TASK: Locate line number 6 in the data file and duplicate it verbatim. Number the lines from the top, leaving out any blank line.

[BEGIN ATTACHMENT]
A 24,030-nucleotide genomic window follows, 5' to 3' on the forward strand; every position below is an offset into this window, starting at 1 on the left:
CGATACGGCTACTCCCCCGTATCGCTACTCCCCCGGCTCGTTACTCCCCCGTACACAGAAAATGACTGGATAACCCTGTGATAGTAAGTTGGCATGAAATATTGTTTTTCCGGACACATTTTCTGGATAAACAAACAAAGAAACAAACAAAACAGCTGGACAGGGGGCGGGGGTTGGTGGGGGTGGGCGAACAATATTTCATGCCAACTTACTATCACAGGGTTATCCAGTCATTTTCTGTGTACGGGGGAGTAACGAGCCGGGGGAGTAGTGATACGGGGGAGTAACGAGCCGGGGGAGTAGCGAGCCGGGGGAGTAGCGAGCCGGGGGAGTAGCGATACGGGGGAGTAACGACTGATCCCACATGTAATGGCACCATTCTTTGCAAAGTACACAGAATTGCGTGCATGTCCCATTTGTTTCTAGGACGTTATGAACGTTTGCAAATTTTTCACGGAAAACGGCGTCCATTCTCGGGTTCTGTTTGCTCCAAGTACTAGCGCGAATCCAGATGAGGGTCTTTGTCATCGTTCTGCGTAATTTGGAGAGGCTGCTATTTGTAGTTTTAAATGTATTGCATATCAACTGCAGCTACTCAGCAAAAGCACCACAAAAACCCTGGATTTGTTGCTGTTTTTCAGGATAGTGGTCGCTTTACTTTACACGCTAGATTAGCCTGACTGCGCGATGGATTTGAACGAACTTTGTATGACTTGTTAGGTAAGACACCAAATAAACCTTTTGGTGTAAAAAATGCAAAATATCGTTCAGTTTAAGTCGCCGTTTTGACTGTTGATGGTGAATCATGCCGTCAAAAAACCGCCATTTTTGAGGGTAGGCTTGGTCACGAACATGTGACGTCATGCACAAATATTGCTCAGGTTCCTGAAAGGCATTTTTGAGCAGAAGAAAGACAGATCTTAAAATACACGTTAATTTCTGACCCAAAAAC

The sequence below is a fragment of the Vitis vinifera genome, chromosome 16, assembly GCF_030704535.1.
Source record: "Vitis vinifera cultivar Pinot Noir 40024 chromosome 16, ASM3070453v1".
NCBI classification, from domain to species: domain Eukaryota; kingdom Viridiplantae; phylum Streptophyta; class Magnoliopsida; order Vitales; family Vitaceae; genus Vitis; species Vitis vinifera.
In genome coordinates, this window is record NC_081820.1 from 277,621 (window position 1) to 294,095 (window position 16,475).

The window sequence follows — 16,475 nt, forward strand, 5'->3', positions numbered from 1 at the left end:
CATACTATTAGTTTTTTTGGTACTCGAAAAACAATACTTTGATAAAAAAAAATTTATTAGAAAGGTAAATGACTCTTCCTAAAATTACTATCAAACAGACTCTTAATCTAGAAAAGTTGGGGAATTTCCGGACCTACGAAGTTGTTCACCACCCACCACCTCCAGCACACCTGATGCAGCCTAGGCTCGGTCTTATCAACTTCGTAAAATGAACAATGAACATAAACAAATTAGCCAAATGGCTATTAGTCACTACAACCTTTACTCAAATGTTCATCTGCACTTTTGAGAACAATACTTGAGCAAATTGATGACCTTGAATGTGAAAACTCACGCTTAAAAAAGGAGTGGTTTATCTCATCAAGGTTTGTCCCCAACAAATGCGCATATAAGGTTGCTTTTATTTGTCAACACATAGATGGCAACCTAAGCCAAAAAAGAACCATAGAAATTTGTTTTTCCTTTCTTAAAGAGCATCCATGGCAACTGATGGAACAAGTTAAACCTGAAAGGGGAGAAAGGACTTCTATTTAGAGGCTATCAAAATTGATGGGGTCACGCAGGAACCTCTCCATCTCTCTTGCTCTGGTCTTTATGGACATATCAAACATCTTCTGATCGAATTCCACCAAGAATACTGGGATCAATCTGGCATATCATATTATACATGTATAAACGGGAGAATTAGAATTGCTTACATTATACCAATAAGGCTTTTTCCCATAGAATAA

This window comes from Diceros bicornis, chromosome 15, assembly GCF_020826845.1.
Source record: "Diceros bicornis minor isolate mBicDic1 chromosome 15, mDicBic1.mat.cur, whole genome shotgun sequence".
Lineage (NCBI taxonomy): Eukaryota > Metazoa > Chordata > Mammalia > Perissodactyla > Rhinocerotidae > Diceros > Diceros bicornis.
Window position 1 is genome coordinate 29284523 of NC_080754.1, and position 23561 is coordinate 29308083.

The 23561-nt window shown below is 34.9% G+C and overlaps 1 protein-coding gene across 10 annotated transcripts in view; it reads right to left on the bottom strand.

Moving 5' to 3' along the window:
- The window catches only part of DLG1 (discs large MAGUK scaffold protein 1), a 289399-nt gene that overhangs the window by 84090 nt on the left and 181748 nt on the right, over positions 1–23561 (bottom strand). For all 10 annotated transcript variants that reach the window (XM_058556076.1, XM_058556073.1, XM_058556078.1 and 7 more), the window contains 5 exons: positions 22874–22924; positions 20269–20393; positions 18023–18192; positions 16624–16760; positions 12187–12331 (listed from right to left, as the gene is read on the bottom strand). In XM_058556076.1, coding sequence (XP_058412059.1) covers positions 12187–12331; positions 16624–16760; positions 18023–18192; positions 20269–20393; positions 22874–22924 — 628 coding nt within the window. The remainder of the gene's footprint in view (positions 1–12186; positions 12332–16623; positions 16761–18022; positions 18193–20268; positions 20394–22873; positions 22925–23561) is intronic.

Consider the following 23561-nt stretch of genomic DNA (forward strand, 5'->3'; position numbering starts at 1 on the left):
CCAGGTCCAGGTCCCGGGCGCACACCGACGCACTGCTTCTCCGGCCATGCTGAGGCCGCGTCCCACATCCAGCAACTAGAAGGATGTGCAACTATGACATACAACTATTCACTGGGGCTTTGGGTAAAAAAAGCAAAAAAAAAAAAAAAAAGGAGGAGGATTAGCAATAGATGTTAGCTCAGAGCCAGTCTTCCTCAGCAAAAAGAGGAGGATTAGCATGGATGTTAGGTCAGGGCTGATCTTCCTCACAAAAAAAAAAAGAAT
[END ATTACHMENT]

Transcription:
In genome coordinates, this window is record NC_081820.1 from 277,621 (window position 1) to 294,095 (window position 16,475).